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The analysis and prediction of DNA structure

As genome sequencing projects begin to come to completion, the
challenge becomes one of determining how to understand the information
contained within the DNA. DNA is a polymorphic macromolecule; the A- B-
and Z-DNA conformations have been observed by a variety of physical
techniques. The magnitude of the energetic differences between these
conformations suggests that these conformations may be important
biologically and thus relevant in the analysis of genomes. A computer
program, NASTE, was developed to evaluate the helical parameters of the
set of Z-DNA crystal structures in order to determine the true conformation
of Z-DNA and to understand the effects of various factors on the observed
structure and stability. A thermodynamic method, elucidated in part with a
genetic algorithm, was developed to predict the sequence-dependent
propensity of DNA sequences for A- versus B-DNA in both the crystal and
in natural DNA. Predictions from this method were tested by studying the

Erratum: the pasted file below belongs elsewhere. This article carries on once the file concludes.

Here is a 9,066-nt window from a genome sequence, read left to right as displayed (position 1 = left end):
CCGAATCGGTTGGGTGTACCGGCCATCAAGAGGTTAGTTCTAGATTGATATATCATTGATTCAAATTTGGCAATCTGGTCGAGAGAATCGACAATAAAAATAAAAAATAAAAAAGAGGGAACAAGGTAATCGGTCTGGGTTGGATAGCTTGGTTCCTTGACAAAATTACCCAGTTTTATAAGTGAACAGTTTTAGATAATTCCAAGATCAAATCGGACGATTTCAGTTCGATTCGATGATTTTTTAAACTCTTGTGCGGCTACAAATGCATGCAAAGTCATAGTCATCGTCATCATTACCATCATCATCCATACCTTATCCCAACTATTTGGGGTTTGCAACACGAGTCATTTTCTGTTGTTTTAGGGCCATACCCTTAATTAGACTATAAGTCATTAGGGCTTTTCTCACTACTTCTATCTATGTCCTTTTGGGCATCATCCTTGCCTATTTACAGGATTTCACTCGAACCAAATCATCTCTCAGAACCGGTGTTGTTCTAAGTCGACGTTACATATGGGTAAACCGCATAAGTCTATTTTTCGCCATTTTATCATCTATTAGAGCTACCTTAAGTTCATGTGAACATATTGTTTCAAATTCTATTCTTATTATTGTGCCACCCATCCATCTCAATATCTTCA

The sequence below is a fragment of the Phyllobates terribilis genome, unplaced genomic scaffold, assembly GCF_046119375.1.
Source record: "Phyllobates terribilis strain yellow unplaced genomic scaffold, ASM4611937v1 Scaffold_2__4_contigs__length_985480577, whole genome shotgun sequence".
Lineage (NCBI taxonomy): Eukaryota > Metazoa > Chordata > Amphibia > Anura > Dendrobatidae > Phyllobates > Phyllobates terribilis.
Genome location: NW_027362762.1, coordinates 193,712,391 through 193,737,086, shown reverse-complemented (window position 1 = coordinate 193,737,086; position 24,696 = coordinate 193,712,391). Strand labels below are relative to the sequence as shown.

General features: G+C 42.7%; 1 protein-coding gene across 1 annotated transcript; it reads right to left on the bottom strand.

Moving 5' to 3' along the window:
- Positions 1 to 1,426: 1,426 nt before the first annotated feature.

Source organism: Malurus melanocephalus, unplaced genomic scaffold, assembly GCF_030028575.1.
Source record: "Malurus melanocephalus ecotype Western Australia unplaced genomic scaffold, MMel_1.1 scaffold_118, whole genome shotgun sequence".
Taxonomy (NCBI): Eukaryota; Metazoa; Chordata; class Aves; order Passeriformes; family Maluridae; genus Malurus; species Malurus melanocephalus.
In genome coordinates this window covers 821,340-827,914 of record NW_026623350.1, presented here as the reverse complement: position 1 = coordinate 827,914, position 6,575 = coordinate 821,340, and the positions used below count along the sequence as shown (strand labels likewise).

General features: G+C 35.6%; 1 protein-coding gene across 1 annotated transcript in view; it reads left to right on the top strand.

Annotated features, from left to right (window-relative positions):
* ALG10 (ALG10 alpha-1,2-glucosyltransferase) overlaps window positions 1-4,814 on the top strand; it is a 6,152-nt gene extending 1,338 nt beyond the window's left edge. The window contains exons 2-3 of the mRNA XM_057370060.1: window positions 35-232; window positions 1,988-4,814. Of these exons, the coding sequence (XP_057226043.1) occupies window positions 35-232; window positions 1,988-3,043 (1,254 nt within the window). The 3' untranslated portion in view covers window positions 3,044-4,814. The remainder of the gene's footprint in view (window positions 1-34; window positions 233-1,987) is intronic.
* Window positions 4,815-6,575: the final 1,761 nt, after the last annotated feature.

conformation of short oligonucleotides using circular dichroism
spectroscopy. Finally, the thermodynamic method was applied in an
algorithm, AHUNT, to identify regions in genomic DNA with a high
propensity to form A-DNA. Significant amounts of A-DNA were identified
in eukaryotic and archeabacterial genes. E. coli genes have less A-DNA
than would be predicted from their (G+C) content. These results are
discussed with respect to the intracellular environment of the genomes. / Graduation date: 1998
Date11 March 1998
CreatorsBasham, Beth E.
ContributorsHo, P. Shing
Source SetsOregon State University
Detected LanguageEnglish

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